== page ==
x Abu Dhabi, UAEFriday 19 January 2018

Indian ambassador sets an austere example

The Indian ambassador to the UAE asks expatriates to live an austere life and avoid extravagance in light of the hardships in India at the moment.

DUBAI // The Indian ambassador to the UAE strives to live an austere life and avoid large, extravagant events, particularly in light of the drought that is affecting much of India at the moment. Talmiz Ahmad cited the "obscene display of wealth" by the expatriate community, which he called inappropriate. "I personally believe both as part of human values and indeed my own personal commitment that we have to be austere in our personal life and our public life," Mr Ahmad said.

This year, more than half of India's districts have been hit by droughts in what is described as the driest monsoon season in several years. Almost 700 million people are expected to be affected. Several Indian ministers have initiated an austerity drive led by the ruling Congress party. Its chief, Sonia Gandhi, urged her party leaders to give up one-fifth of their salaries. She is travelling economy class, and her son and Congress general secretary, Rahul Gandhi, have renounced flight travel and taken the train between states, further reinforcing the austerity message among politicians, bureaucrats and affluent Indians.

Critics have dismissed these gestures as political stunts, but Mr Ahmad said of the espousal of austerity in India emerged from real concern over the failure of rainfall and consequent drought, a situation that exacerbated the impact of the global recession on the country. "There is a very immediate requirement around us," he said. "India is a poor country. It has a very large number of extremely poor people. Display of wealth of any kind is offensive."

Mr Ahmad made his comments in response to a question about the lifestyle of elite Indians in the UAE, who continue to organise grand parties and gatherings despite the poor living conditions and salaries of many of their compatriots and worsening food crises back home. "I enforce it in my own life," he said, "and by and large events that I attend I ensure that they are modest in ostentation." Mr Ahmad's comments question the lifestyles of the large numbers of expatriate Indians in the Middle East and around the world, but he said he would not expect anyone else to follow his example.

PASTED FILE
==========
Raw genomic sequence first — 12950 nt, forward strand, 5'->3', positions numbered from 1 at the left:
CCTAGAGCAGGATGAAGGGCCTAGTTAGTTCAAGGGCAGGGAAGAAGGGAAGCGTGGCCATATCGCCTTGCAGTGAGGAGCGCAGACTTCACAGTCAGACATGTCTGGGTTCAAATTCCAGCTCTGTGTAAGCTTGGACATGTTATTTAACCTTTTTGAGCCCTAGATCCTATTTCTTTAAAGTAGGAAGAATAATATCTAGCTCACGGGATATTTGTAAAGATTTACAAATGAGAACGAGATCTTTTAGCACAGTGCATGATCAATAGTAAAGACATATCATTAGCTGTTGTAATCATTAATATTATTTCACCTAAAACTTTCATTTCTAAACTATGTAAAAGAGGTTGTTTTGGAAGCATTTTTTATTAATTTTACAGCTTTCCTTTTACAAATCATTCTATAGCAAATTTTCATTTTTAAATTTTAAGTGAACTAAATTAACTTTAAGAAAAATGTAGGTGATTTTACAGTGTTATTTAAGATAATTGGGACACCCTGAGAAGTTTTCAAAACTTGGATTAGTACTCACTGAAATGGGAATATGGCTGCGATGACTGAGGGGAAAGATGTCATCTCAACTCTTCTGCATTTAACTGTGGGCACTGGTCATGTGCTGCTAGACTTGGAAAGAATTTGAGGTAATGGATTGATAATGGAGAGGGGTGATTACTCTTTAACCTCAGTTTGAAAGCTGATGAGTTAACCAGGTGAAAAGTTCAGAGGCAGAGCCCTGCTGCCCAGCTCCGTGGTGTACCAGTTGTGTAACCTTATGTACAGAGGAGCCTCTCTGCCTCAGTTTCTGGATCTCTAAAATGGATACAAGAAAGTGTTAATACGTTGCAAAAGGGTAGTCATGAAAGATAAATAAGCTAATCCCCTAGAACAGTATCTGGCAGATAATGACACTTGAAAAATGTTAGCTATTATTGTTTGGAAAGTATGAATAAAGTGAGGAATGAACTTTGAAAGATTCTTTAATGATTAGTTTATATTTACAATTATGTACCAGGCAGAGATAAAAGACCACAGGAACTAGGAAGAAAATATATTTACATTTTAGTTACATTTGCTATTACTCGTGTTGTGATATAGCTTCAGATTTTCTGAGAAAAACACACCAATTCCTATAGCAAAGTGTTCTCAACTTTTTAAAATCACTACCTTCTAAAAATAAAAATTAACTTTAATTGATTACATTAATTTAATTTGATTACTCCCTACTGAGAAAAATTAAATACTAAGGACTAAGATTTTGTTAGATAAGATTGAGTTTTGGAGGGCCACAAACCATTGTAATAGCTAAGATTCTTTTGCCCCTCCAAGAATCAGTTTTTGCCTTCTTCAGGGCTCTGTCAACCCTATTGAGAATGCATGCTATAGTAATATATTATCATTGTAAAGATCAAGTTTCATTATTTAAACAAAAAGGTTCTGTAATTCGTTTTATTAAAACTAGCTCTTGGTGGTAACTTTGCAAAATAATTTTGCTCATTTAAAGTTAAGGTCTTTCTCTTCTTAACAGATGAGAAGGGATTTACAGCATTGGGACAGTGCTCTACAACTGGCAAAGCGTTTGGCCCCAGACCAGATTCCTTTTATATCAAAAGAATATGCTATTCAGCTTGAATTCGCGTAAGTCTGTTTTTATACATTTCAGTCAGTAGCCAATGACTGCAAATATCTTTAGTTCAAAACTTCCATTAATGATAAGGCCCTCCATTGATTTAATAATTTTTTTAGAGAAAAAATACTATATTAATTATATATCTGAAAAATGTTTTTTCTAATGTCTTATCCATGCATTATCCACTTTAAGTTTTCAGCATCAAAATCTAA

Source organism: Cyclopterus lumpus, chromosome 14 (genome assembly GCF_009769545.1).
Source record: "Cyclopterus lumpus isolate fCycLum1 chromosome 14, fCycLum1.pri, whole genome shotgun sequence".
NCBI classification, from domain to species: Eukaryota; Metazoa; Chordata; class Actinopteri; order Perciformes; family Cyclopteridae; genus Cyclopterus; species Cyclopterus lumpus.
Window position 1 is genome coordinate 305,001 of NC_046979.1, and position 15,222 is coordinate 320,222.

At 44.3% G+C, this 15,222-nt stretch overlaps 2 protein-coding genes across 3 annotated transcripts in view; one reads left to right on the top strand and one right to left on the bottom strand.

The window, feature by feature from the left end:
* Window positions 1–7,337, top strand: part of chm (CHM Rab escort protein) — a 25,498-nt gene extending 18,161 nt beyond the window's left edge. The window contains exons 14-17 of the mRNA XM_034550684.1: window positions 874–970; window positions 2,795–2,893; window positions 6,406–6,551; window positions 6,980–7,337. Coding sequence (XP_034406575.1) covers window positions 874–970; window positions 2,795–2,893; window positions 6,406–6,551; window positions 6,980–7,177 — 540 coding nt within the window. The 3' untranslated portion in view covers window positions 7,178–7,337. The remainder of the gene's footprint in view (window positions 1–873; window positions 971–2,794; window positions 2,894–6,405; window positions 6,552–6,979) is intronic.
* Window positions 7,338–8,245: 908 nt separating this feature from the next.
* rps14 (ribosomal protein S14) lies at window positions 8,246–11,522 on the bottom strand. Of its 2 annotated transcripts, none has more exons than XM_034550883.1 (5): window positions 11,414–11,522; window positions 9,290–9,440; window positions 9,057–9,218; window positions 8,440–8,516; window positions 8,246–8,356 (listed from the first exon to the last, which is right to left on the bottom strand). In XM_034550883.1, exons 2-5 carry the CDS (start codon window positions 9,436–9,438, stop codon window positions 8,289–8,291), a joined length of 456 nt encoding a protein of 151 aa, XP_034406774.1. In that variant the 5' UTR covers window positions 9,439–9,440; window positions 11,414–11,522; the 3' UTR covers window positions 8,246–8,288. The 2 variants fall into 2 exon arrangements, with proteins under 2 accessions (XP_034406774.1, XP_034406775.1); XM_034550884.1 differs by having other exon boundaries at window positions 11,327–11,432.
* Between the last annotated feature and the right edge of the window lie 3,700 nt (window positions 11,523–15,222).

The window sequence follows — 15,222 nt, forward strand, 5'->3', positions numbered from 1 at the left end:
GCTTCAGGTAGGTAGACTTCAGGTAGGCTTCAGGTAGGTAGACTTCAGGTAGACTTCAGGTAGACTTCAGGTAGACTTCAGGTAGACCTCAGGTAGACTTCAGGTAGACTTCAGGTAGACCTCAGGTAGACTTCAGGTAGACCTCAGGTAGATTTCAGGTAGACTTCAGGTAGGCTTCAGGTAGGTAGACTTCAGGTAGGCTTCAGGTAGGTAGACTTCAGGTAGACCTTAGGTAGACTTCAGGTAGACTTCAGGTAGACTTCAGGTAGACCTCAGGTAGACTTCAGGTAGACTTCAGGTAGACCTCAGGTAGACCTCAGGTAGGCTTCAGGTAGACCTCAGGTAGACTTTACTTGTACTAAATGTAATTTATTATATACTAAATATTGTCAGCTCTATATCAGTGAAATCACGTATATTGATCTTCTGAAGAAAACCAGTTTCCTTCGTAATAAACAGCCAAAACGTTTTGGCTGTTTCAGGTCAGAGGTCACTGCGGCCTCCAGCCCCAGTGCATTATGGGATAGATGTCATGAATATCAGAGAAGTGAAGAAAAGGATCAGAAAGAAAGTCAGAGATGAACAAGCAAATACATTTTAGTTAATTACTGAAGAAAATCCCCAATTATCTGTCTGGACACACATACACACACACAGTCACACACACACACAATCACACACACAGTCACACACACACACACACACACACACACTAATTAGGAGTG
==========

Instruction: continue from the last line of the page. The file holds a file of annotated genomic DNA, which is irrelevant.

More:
"It's not my business to tell others how to run their lives," he said. "It's not appropriate to be intrusive because then you intrude into freedom of other people. However, it is a universally accepted norm that vulgar display of wealth in a climate of poverty and deprivation is not appropriate, and it is indeed offensive. I am not referring to any specific event, but this is a general view." He acknowledged that for diplomats abroad, the situation is sometimes unavoidable. "There are certain norms of public conduct," he conceded. "If I have a ministerial visit, I will host a banquet in a setting that is commensurate with seniority of guest. There is a fine line between vulgar display and stylish display. I would go for stylish display."

Noting that Indian diplomats and senior officials often have to meet expectations outside the country, Mr Ahmad said the embassy's National Day celebrations would be at the Hilton hotel in Abu Dhabi. "We do have to engage with five-star culture," he said, "but I avoid extremes of ostentatious display." Dubai and the UAE as a whole are often known as a hub for the affluent Indian community. Business tycoons, Bollywood stars and celebrities fly to Dubai for parties, gatherings and functions conducted by the large Indian community. Parties are often held in five-star hotels and plush auditoriums.

Fashion designers such as Manish Malhotra and others selling designer clothes and accessories have showrooms in Dubai that cater largely to the rich Indian community. Mr Ahmad was not alone in his call for more austerity. Several noted Indian expatriates also have made the point that the fortunate few must not forget the many. Sudhir Shetty, chief operating officer for global operations at the UAE Exchange, said: "I think more than 80 per cent of the Indians here live simple lives. However, it's the elite 20 per cent who live expensive lives. No matter what you tell them, they will not compromise."

Mr Shetty is also a prominent personality in the Indian community. "This kind of restraint unfortunately can't be insisted upon," he said. "I feel that expatriates should be careful, but also a lot more needs to be done by the Indian government locally if the problem of drought is to be resolved." K V Shamshudeen, chairman of Pravasi Bandhu Welfare Trust, who also ran a radio show advising Indians on financial problems, said there was "maximum need to be modest with spending".

"Iftar parties and other festivities organised by the Indian community over the last few weeks have largely been for people who eat very well everyday," he noted. "We must remember that there are many poor Indians here and back home who do not get a decent meal." Meanwhile, middle-class families in the UAE sometimes forget what is going on at home. "I must admit that I organised a grand party for a group of friends who came from the US last week," said Anthony D'Souza, an engineering consultant who lives with his family in Bur Dubai. "We often are disconnected with realities in India and lead lavish lives here. I feel we must exercise control [spending] in such an environment."